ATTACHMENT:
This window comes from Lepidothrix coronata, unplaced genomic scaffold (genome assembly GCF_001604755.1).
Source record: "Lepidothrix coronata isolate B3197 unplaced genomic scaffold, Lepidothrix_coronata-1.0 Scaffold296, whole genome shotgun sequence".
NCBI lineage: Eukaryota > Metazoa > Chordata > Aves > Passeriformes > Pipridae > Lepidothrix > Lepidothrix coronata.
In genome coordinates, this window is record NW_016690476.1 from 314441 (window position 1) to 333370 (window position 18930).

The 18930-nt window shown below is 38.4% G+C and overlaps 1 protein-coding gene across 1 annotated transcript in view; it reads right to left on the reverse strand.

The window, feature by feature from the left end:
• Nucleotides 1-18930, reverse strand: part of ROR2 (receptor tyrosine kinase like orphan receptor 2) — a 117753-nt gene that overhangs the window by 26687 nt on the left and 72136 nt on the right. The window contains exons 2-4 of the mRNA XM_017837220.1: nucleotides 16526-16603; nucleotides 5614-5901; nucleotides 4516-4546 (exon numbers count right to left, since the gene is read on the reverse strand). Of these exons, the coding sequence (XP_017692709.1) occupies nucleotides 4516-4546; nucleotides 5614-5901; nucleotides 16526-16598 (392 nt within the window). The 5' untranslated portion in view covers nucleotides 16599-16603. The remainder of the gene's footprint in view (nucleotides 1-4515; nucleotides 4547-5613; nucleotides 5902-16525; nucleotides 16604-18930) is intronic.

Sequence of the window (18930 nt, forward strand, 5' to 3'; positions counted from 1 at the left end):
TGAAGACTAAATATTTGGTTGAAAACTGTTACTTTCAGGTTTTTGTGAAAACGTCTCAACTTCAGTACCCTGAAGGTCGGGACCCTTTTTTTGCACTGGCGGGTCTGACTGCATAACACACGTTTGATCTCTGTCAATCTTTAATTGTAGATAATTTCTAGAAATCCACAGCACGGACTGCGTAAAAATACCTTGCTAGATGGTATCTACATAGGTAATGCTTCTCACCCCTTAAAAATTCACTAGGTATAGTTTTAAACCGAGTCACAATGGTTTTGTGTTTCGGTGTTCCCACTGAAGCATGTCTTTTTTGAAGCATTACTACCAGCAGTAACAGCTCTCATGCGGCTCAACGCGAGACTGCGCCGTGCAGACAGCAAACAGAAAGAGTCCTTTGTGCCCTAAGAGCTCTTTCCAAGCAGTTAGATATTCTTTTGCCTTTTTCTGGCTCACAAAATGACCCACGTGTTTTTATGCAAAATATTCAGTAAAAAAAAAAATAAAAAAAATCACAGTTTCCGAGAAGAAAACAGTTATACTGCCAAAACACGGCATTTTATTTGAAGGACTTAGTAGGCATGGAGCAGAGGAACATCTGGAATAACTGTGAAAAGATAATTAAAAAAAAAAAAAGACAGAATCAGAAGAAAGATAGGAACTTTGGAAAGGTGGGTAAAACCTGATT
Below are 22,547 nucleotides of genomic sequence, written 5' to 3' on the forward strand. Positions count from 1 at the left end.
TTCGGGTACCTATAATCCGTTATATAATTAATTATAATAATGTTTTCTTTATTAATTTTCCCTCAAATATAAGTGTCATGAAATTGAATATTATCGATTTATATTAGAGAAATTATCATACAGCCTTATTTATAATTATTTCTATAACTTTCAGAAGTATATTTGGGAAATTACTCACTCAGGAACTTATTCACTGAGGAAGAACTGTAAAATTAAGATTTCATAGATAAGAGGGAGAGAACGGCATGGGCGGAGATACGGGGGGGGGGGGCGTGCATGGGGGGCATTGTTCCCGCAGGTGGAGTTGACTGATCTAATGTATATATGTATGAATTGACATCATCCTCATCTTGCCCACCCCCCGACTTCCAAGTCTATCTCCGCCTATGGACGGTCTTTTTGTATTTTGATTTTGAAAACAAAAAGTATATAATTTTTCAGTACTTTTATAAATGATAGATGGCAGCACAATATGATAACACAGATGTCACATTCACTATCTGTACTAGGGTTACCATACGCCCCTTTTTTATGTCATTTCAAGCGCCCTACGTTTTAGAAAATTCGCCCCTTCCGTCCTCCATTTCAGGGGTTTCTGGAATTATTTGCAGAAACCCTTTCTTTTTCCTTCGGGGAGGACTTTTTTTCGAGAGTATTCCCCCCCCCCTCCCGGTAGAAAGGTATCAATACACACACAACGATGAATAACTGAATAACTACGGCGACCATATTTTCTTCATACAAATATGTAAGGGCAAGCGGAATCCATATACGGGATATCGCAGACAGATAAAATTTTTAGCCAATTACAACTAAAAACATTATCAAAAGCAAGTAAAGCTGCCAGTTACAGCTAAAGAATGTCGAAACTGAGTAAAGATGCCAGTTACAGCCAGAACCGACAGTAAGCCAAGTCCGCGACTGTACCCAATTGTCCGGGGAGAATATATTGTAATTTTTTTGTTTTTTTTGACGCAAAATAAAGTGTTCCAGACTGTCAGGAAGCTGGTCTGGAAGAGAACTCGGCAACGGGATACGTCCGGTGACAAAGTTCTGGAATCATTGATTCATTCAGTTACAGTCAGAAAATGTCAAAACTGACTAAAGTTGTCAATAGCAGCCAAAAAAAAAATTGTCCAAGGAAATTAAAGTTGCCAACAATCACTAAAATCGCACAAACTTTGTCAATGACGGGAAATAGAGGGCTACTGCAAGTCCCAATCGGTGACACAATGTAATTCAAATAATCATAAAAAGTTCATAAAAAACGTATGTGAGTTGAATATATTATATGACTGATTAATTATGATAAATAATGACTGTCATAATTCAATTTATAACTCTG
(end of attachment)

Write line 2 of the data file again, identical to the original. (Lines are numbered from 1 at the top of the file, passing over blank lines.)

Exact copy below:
Source record: "Lepidothrix coronata isolate B3197 unplaced genomic scaffold, Lepidothrix_coronata-1.0 Scaffold296, whole genome shotgun sequence".